Relax and watch in wonder as you climb to 14,115 feet above sea level to the summit of America’s favorite mountain – Pikes Peak. Your trip will take you through four life zones from lush high plains to fragile alpine tundra. You’ll pass cascading streams as you wind through a steep canyon of gigantic boulders and tall pines towards your destination well above treeline.
It’s possible to see four states, the snow-covered peaks of the Continental Divide, the cities of Denver, Manitou Springs, Colorado Springs and the historic gold campls of Cripple creek and Victor. You’ll enjoy fantastic rock formations, spectacular vistas and breathtaking cliffs all from the comfort and safety of the world’s highest cog train.
What is a “Cog” Railway?
Conventional railroads use the friction of wheels upon the rails, called “adhesion”, to provide locomotive power. A cog, or rack, railroad uses a gear, “cog wheel”, meshing into a special rack rail (mounted in the middle between the outer rails) to climb much steeper grades than those possible with a standard adhesion railroad. An adhesion railroad can only climb grades of 4 to 6%, with very short sections of up to 9%. A “rack” railroad can climb grades of up to 48%, depending upon the type of rack system employed. Some Swiss trains use a combination of “rack” and “adhesion”. This enables the trains to reach much higher speeds on the adhesion sections (rack railroads can not go much faster than 25 miles per hour or they run the risk of dislodgement from the rack rail- M & PP Ry.’s top speed is about 9 MPH).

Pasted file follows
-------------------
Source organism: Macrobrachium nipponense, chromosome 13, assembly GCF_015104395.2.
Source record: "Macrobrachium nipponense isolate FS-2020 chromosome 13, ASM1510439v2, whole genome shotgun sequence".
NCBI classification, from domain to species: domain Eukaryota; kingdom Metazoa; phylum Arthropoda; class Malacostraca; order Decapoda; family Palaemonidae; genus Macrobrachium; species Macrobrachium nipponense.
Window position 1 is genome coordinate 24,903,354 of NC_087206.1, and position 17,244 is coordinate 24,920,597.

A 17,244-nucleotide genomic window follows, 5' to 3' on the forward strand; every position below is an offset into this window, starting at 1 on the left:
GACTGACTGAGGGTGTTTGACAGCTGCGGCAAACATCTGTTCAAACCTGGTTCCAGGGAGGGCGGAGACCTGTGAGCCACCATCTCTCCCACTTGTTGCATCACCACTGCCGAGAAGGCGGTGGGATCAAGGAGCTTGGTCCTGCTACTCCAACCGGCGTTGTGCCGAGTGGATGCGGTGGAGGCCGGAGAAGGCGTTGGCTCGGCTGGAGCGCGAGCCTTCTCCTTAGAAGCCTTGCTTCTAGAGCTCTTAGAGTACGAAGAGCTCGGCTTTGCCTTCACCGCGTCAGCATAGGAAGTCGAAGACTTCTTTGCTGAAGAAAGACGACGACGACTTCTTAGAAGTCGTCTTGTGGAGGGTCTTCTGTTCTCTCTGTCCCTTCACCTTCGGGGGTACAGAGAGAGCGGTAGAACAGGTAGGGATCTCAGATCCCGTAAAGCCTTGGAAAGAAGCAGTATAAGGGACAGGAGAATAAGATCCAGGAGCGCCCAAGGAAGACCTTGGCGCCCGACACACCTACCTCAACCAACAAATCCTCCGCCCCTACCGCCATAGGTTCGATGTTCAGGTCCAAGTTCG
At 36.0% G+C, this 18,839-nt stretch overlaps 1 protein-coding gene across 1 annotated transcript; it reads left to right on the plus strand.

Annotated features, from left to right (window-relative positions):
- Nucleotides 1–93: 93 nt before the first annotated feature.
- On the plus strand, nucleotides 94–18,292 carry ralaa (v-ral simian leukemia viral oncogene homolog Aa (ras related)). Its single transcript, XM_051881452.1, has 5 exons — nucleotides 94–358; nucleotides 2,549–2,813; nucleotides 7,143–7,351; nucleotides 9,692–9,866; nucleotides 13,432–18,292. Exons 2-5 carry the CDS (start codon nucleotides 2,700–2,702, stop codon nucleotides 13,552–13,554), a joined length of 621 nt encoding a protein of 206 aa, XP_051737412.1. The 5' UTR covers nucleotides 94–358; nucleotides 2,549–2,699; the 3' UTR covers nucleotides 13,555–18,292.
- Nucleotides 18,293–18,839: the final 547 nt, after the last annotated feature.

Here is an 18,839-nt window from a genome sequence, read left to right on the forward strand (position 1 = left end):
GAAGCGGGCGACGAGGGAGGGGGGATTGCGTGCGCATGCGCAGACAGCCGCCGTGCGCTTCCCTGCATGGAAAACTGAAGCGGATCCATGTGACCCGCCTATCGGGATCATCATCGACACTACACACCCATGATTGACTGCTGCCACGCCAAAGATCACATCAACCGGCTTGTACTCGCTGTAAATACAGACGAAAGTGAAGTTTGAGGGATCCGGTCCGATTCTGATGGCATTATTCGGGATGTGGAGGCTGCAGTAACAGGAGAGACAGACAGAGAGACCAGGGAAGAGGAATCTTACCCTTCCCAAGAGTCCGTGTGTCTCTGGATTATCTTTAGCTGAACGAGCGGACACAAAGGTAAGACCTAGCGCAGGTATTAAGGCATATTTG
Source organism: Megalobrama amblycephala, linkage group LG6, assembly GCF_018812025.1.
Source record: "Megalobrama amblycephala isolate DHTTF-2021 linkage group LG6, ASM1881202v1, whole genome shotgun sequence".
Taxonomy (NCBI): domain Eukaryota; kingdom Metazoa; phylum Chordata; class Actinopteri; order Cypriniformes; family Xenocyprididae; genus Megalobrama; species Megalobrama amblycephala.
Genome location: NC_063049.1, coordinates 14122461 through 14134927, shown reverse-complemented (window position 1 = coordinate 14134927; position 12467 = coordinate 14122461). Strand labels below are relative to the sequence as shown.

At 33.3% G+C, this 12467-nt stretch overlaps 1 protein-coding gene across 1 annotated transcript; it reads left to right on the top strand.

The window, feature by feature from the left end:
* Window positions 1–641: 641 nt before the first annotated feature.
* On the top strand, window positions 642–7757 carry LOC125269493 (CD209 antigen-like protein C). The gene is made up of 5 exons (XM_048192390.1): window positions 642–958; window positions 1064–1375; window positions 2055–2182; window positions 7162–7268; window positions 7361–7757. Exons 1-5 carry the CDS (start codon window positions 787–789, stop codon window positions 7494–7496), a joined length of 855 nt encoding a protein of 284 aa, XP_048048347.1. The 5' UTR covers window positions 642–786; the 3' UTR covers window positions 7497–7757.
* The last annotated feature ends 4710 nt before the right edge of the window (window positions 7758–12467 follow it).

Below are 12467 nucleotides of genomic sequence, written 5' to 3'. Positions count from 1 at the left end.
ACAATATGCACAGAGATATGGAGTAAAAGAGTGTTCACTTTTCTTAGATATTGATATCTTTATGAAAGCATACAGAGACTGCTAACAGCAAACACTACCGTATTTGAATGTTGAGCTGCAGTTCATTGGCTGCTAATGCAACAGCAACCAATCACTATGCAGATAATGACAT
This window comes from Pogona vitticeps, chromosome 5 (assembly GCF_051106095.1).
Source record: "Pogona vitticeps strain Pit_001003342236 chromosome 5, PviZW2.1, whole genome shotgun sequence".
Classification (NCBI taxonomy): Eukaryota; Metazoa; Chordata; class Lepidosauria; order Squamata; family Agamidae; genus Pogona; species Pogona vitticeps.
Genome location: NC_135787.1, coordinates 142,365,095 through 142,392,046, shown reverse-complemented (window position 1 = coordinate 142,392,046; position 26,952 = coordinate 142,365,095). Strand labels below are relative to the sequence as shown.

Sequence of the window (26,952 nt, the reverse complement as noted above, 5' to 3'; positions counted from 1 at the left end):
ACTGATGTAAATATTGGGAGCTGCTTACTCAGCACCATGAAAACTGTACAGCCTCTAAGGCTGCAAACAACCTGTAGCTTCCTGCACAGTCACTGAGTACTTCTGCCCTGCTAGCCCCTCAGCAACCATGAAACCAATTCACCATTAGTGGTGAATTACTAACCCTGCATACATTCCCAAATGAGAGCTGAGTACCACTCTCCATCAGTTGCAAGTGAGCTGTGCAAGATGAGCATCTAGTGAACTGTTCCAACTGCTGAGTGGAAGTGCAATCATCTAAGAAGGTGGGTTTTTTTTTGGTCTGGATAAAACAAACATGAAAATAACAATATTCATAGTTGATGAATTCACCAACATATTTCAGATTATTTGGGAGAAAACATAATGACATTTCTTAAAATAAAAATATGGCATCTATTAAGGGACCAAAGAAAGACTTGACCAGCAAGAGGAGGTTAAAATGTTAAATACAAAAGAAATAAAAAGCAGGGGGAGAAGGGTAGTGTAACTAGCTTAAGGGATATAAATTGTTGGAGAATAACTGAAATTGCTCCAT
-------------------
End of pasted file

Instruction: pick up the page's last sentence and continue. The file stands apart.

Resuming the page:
The first cog (or “rack”) railway was built in New Hampshire in 1869,
but the Swiss were quick to make use of this technology, and numerous rack railways were built there. Indeed, Switzerland is still the country where most rack railways are located. The Manitou and Pikes Peak Railway is, however, the highest rack railway in the world as well as the highest railway in North America and the Northern Hemisphere. The M&PP Ry. has a perfect safety record!
The Manitou & Pikes Peak Railway uses the Abt rack system. The maximum grades are 25%, which is about the upper limit for the Abt system. Many rack railroads use the Riggenbach system, also called “ladder rack”. The steepest cog railway in the world is the Mt. Pilatus Railway in Lucerne, Switzerland. It uses the Locher rack system to climb grades of 48% !
(P.S. Thanks to Mr. Frick, former Pres. and General Manager of the M & PP Ry. for pointing out the correct grade of the Pilatusbahn and proofing the technical and historical sections of this site.)